FG: The future. What are your expectations from “Bound”? What are the next projects
with Carinou? What will be the role be of the third person involved in this project?

FS: We are currently working on a new album and there is the possibility of a split mini cd with Diabolicum, our third member Sofie will be doing some vocals and possibly lyrical contributions on the next album. But Carinou isn’t a fixed line-up and it is just like technical specifications on
everything from software to bread knives subject to change without notice.

FG: I’m always interested in the relationship between musicians and their social context. I have already asked this to Mr. Henrik Nordvargr Björkk Swedish Welfare State is (was?) a model for Europe. Sweden has serious problem with drunkenness and depression or suicides. The government provides to satisfy material needs, but something “spiritual”
doesn’t work.I would like to know your opinion about it, especially because your music
seems to me a way to exorcize a certain inner disease.

FS: Yes as a resident of Sweden I can inform you that there is indeed something fundamentally wrong with the way our country works. Until quite recently Sweden had the highest suicide rate in the world, Japan passed us in the 90´s but we are still quite close to the top. Part of this can of course be attributed to our climate, but there are also other elements, we generally have self abusive personalities up here in the north, this probably comes from a history of alcohol use/abuse and as I mentioned before from the climate. But another contributing factor is our nanny state which persists on keeping us from making our own decisions, for 70 years we have had a social democratic government and this has lead to a society with a high level of citizen control and a fairly low grade of individual freedom. Not freedom in the sense that we are not allowed to travel or anything like that, but a much worse kind, we have a tendency to conform to views and morals that really don’t have any natural counterpart in the human psyche. It’s really a quite tragic position that we are in because since we are all
too eager to conform there is really very little hope of any real change, this does in its prolonged form create people that are quite desolate and hopeless but very intelligent and productive in their respective field. Technically and educationally we are second to no other country, especially when compared to our relatively small population, but when it comes to
spirit the Swedes are broken hollow creatures that all too often lack both hope and stamina to progress and shape the future into something better.

Frederik SoderlundFG: This is not intended to be a politically correct (I do not believe in politically correct people) examination of Frederick Soderlund. I would just like to say that I approached Carinou without prejudices. That’s maybe why I like the album. At the end of this interview I can’t see any connection between yourself (who I can only describe as an absolutely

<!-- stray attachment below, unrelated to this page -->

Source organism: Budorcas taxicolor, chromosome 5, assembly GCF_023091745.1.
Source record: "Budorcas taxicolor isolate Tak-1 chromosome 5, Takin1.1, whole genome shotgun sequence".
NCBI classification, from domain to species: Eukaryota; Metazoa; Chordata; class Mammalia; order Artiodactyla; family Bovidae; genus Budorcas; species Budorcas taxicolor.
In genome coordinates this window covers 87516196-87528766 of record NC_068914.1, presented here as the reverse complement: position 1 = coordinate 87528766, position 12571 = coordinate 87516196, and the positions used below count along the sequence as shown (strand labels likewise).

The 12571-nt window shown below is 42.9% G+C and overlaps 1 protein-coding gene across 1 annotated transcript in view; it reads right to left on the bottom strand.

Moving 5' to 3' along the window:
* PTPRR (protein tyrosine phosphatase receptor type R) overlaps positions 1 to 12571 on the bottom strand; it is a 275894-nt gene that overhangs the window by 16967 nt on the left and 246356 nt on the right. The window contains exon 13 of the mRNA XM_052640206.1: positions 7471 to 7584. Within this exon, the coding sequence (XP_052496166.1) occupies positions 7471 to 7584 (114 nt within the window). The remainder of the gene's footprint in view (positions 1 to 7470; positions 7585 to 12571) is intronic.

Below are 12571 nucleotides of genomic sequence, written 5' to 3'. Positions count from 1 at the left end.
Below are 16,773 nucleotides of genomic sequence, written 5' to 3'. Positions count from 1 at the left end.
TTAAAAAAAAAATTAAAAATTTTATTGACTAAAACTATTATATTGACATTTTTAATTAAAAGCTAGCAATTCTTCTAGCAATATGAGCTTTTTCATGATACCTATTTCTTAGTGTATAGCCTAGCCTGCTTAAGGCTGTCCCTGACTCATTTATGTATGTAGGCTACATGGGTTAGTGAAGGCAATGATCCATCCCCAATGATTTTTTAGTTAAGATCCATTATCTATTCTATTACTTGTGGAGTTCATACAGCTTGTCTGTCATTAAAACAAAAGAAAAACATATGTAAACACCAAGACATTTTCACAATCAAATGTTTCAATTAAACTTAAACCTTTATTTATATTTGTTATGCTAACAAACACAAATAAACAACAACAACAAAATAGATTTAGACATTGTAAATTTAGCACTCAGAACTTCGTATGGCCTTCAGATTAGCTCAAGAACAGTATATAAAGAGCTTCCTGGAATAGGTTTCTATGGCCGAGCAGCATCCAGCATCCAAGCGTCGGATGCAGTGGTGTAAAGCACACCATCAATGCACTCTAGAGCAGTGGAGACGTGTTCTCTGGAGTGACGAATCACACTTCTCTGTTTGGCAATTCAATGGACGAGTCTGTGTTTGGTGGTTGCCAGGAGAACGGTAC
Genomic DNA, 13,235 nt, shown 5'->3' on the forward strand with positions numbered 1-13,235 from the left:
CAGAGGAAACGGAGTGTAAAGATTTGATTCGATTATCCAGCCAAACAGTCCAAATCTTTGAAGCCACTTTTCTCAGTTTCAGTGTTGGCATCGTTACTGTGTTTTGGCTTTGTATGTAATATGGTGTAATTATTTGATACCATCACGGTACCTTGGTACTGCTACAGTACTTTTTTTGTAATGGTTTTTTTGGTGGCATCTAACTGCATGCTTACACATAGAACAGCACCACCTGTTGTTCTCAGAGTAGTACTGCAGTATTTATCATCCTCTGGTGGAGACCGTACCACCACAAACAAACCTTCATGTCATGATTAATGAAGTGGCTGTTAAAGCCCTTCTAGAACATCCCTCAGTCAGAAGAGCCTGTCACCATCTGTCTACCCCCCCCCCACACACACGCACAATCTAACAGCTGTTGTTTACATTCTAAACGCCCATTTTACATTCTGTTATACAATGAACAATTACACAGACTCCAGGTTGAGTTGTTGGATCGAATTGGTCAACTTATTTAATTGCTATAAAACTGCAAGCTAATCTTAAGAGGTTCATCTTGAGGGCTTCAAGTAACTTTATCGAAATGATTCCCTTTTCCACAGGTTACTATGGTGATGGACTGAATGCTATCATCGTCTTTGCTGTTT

eclectic musician and producer) and the “stereotypical black metal guy” who’s also part of Puissance, who has been the subject of debate (“Is he a naïve musician playing with fascism?”) by the media and also by myself along with my friends . I think it would be interesting for Fucine Mute readers to read your opinion about the whole thing (whatever your opinion will be, I’m sure it would be of interest).

FS: To make the answer short, I have never been really interested in politics, I am not a fascist nor am I a communist, I believe that either of those systems would be very quick to get rid of people like me if they ever came into power. I also believe that both systems are highly self destructive, fascism in itself tend to seek elitist improvement and can probably not exist without an inner enemy, the enemy being the non elite population. So eventually after cleansing the society over and over again the fascist government would be left with nothing but the dictator and the executioner. A pointless system in my view and even in theory a very boring concept.
Communism on the other hand is a bit more amusing in its tragically flawed design, imagine that someone actually wants to put the power into the hands of the average people, leaving the decision to judge to the most mediocre
part of the population even in question that this population know nothing about. That such an idea even has been conceived is really a sign of how tragically easy to manipulate people generally are, which in itself simply shows how utterly crazy the idea is. Regarding the question if I am a naive musician? Yes I am, do I play with fascism? No I don’t, if I want a fire to play with I believe there are much warmer flames then that, especially nowadays when everyone is so afraid of each other. I may not be the stereotype of modern black metal, I’m glad I’m not, I don’t really feel like singing about forests and vampires, others do that much better than me, I prefer to sing about things that matter to me, even though they sometimes
tend to upset people too much, and other times too little.